What are some important qualities that you look for in a woman? 

Maybe this is wrong, but I don't need the most independent type woman. We have a generation of women that are coming up and saying, "I don't need you for nothing." I need a woman that's caring, that's nurturing. I need a woman that loves God. She doesn't have to be super successful, just be passionate about what you do. Love what you do. Love yourself. I need a woman, not to just love me, but to like me because if you notice, a lot of people love each other, but they don't like each other. I want a woman that will love my daughter as if she has hers. I want a woman that's strong. A woman that could have my back.

I feel like a woman could bring substance into my life. She could be my foundation. She could recharge me when I need it and we recharge each other.

My thing is, I didn't have a mom. So, I don't know what that's like. So, I don't look for a mother in every woman, but I look for her to have motherly qualities, especially if we plan on having kids. I'm already successful. I probably could help make her life even better. Just support her and build her up.

Sometimes, people want the person they're going to end up with to make a certain amount or at least be financially well-off, and some people don't care. Where are you on that?

I'm not going to say I don't care, but bring something to the table. I'm going to give the analogy of, if I bring a plate, the spoon, the fork, at least just bring the glass. That's it. Just bring the drink. I got everything else.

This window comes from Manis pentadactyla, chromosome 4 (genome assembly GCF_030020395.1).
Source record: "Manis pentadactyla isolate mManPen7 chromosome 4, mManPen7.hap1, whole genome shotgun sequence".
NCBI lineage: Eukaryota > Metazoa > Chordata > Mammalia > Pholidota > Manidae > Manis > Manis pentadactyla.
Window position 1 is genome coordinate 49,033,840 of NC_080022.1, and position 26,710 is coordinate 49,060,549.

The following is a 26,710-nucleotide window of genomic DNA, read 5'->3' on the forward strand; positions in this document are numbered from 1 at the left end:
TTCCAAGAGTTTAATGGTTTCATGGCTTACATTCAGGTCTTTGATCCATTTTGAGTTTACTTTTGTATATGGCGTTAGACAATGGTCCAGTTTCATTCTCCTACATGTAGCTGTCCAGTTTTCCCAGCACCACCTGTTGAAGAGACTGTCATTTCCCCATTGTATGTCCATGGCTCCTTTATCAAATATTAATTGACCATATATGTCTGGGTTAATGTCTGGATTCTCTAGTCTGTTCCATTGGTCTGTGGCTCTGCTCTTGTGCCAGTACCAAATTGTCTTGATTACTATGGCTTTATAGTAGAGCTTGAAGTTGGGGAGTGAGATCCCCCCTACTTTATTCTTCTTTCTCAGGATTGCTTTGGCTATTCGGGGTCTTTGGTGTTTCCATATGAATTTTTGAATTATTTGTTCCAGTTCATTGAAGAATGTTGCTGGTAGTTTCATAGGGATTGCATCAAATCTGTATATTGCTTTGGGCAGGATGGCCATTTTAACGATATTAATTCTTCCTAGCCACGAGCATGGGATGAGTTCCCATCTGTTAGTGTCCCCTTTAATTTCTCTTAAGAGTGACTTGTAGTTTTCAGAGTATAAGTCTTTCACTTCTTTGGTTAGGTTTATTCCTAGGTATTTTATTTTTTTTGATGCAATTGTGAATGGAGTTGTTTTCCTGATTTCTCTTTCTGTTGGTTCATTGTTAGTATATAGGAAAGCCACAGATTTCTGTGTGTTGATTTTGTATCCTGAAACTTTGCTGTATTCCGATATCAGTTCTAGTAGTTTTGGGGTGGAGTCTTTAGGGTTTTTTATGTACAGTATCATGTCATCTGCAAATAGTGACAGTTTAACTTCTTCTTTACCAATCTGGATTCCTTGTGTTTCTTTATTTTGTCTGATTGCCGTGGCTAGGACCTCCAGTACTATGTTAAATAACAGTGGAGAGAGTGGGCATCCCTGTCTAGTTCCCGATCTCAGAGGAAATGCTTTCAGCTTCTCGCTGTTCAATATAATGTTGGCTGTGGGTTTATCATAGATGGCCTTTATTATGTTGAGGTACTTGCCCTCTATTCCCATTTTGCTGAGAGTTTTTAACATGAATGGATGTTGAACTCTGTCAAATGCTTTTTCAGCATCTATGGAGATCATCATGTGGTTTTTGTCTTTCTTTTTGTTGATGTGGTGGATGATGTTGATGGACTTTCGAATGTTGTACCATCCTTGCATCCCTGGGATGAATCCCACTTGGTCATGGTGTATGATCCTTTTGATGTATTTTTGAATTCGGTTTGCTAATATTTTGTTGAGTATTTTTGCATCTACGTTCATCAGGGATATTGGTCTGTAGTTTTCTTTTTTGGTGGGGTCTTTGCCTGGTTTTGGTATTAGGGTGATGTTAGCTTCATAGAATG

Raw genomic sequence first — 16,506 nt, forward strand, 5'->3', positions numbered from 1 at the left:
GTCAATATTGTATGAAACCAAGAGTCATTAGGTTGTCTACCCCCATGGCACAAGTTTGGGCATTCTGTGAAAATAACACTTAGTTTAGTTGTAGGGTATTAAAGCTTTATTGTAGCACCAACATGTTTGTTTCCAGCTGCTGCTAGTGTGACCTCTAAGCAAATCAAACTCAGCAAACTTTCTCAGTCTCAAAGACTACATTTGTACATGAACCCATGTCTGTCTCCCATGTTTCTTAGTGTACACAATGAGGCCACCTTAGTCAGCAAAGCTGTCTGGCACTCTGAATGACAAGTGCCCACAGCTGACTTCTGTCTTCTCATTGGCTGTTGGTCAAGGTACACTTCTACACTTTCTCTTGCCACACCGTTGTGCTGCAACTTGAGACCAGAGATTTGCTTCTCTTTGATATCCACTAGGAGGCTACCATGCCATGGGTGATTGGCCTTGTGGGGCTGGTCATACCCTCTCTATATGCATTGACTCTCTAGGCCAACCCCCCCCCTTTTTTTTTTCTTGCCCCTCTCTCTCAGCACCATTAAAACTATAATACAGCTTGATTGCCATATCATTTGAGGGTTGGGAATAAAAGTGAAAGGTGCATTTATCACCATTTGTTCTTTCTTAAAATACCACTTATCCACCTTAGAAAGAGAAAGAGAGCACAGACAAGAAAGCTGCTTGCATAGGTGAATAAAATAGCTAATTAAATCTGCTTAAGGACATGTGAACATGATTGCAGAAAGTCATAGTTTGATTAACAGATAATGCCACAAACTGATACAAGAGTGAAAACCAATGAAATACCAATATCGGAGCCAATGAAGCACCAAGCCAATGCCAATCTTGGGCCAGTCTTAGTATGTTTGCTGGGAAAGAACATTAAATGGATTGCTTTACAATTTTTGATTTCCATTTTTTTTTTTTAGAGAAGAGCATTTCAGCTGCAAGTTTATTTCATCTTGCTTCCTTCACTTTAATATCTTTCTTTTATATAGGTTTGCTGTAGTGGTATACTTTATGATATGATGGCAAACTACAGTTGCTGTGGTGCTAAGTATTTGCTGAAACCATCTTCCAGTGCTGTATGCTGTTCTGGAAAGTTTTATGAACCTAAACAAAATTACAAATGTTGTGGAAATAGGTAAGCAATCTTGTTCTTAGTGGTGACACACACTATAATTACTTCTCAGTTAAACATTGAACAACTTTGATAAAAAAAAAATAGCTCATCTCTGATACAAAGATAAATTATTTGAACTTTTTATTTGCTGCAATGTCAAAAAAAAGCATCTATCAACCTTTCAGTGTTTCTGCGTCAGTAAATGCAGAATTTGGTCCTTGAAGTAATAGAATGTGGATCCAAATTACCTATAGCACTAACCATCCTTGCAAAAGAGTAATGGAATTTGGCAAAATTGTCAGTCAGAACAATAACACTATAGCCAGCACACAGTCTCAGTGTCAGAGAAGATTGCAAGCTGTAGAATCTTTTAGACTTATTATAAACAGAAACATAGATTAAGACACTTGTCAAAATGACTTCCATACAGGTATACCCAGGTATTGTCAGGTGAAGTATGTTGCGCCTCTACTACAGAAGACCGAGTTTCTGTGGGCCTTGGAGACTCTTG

Looking back on your most recent relationship, if you could name one thing you would have done differently, what would it be? 

I would have paid attention a little more. A lot of times we assume and do stuff that we shouldn't do because we didn't pay attention. I would have paid attention, and she would've been able to understand me because I wouldn't have got it wrong all the time. If I paid more attention, I would have known that I was going down the wrong road, and I would have seen the signs.

If I had a meeting with one of your exes, and I said tell me one thing I should know about Corey, what would she say? 

He's emotional. [laughs]. 100%. She'd say, don't let that hard rock fool you. Don't let his tone fool you. Love him, and tell him that. Let him hear it, and he will give you everything you want. Nobody has been able to do that.

What is your love language?

My first love language is words of affirmation. I want you to be able to look me in my eyes and tell me how much you love me, and how much you care about me. I want to hear it.

To be honest, sometimes the words, "I love you," "I care for you," "I need you," and "I want you" – hearing those words are better than sex.

When you are personally going through something, and your partner has to stand in the fire with you, how would you like for her to support you?

I remember I used to date someone and she'd always say, "I don't have as much as you have. I don't have this. I don't have that." And I told her, "Take away all the accolades in the world and just give me you."